This next installment in our Design Philosophy is going to sound a little counter-intuitive. At Newton, we think that the people who use our software the most aren’t necessarily the people that are critical to its success. Our “Critical User” is the person that uses Newton intermittently, every now and then, once a day, once a week, or maybe even less.

Up to this point, companies have designed business software almost entirely for what we might call a “Power User”, i.e. people that are going to use it day in and day out. If you have ever trained a new hire on one of your company’s programs, you may have noticed this before. Your new co-worker is impressed, perhaps even amazed, at your vast software knowledge because you are able to navigate complexity with relative ease.

For a business process like recruiting where 90% of the users don’t hire all of the time and therefore don’t use recruiting software day in and day out, this design focus leads to 10% user adoption. Casual users don’t have the time or usage frequencies that foster retention of complex features.

This is why at Newton we put a great deal of emphasis on casual users. In fact, we build our application in direct contradiction to the software design zeitgeist: our software design starts with casual users, and then trickles up to power users.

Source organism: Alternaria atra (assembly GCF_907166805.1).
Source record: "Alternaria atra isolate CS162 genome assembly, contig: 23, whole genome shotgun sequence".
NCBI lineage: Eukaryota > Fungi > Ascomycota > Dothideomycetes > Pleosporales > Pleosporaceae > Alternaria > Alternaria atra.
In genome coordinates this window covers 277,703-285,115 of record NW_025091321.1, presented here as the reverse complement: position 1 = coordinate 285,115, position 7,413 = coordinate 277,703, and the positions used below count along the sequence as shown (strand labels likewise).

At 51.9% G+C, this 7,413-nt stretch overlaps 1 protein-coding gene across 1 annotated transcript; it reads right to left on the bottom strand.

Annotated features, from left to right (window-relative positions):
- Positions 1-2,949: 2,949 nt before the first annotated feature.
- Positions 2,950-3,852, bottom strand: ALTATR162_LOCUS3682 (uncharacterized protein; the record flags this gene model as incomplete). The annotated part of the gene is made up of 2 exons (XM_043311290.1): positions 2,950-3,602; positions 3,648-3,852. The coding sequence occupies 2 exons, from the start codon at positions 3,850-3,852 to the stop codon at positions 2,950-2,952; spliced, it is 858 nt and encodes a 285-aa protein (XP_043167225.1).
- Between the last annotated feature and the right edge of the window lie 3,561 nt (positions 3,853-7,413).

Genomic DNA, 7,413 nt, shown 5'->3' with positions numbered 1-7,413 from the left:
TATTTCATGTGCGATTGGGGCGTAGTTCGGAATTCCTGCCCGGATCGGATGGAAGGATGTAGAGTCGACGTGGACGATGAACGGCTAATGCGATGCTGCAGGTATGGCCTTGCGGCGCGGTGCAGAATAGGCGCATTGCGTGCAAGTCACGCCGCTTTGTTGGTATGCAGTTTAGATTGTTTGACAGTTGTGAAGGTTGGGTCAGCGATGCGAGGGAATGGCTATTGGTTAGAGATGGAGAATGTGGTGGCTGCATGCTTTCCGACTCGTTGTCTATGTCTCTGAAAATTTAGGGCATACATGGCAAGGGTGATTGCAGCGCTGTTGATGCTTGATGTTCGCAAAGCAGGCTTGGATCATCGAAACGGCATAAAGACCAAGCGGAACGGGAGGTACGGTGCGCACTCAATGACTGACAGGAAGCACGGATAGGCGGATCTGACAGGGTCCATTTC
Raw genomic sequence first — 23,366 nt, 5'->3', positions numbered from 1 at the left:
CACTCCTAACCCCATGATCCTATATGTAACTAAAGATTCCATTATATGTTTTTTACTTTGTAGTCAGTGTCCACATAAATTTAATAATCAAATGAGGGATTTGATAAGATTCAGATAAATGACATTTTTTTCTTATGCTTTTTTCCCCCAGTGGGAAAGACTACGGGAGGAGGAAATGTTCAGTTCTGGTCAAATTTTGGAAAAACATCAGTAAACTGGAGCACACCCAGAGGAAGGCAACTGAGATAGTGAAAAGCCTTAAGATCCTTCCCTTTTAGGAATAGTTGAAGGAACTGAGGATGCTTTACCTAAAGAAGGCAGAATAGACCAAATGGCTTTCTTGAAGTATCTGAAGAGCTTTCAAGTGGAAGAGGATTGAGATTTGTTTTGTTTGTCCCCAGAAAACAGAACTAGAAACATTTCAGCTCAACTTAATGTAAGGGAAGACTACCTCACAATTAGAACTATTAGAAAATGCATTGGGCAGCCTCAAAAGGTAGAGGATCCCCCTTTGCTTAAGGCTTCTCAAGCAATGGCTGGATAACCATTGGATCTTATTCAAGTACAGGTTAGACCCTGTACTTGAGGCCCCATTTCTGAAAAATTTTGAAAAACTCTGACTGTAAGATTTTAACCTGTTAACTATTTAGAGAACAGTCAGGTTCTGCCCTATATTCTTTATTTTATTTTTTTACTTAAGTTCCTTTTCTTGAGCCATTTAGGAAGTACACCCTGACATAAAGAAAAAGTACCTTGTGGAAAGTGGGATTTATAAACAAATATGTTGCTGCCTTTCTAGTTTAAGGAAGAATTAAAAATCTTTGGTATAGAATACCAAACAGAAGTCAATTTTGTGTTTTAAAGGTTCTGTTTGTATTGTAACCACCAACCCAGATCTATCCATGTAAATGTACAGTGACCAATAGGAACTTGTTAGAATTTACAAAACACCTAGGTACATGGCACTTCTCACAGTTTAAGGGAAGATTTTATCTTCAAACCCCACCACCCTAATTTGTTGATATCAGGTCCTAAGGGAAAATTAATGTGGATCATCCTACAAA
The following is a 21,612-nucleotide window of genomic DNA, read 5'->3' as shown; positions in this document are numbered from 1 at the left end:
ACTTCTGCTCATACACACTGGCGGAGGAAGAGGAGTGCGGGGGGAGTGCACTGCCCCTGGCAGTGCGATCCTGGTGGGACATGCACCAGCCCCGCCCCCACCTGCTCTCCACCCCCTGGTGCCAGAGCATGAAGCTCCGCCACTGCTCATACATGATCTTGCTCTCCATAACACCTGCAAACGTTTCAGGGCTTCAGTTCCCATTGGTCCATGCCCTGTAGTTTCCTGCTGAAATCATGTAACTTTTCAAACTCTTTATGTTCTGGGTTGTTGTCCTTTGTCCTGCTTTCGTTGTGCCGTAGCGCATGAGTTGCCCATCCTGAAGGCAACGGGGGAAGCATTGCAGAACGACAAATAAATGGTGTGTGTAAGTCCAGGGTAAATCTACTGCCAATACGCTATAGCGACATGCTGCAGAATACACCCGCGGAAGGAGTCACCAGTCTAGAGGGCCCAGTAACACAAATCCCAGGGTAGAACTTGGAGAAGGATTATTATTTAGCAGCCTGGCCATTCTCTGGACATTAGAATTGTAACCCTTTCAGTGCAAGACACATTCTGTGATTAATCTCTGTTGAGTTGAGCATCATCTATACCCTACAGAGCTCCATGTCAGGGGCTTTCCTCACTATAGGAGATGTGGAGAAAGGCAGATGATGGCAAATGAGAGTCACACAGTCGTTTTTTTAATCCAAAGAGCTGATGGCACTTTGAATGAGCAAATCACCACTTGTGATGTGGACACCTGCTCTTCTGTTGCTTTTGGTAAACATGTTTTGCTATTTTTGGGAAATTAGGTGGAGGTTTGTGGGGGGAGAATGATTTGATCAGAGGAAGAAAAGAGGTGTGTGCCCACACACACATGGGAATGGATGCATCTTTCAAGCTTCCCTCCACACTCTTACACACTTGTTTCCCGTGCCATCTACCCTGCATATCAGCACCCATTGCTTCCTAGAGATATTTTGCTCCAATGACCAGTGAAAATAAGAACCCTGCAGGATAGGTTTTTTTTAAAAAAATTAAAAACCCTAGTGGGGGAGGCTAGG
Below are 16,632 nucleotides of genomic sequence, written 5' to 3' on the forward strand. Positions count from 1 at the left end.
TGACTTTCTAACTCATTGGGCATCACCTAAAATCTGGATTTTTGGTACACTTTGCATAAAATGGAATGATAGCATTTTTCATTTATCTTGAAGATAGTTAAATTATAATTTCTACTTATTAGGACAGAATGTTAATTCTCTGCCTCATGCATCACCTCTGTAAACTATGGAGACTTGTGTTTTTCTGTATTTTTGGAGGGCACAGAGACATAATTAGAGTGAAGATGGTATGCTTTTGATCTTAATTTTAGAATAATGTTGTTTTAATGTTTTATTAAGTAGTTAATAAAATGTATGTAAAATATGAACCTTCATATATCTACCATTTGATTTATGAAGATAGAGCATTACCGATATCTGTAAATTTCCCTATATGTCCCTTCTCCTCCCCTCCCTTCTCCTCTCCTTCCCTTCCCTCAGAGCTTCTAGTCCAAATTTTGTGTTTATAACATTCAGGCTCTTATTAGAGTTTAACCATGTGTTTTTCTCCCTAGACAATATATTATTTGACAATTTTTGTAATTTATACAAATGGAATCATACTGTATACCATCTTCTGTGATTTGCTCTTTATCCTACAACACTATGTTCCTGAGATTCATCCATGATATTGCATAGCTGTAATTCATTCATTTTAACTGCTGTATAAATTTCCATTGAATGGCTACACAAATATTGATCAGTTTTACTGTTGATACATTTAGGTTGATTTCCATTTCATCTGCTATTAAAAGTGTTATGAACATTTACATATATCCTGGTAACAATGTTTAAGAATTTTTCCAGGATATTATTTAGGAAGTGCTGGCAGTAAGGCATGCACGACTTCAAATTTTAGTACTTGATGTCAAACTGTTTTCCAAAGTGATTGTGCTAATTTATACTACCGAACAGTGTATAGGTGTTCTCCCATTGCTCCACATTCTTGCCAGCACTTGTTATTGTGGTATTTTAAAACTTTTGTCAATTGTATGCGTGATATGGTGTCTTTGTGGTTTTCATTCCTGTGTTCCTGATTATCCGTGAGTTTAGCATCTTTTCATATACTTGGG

Our goal has always been that when a client deploys Newton to their team the person buying the software is proud of their decision because everyone likes it. We want their co-workers to say, “Wow, this is really simple and easy. Thanks for making my day better.” We think this happens with Newton because we care a great deal about all of the people using the software, not just the power users.

And this leads us to the next installment of our Design Philosophy…enjoy.

Ignore power users when designing features.
I.E. Keep it simple.

Keep in mind that software applications aren’t bicycles. You don’t learn them once and remember them forever.

One axis of the learning curve is time. The majority of the people using Newton to hire have other job responsibilities and don’t have time to learn our software, and they’ll forget a lot of what they’ve learned between logins. They are going to get an opening, use Newton for a few weeks, fill the job and then not use Newton until they are hiring again. Here’s what the learning curve might look like for our users:

A crude rendition of how we remember things.

A crude rendition of how we remember things.

So be very careful when you design a feature or a page. If someone other than a power user is going to need to use it, it better be really simple. Simply put, features for non-power users must almost always be one click and done. Every page should have an obvious intention. If something requires training or explanation people will become frustrated and won’t use it. As below:

Avoid the Ugh zone.

Avoid the "Ugh" zone.

How to Test Your Designs
Always test your design by mocking it up, and then afterward ask someone that knows absolutely nothing about Newton to take a look at it. Your only question should be, “What do you need to do here?” If the answer is predicated by “Hmmm…,” you should probably go back to the drawing board. If your page or your feature can stand by itself without explanation, you’ve done a good job and have avoided the Ugh zone.

In summary,

If you need to explain how something works, it probably won’t.

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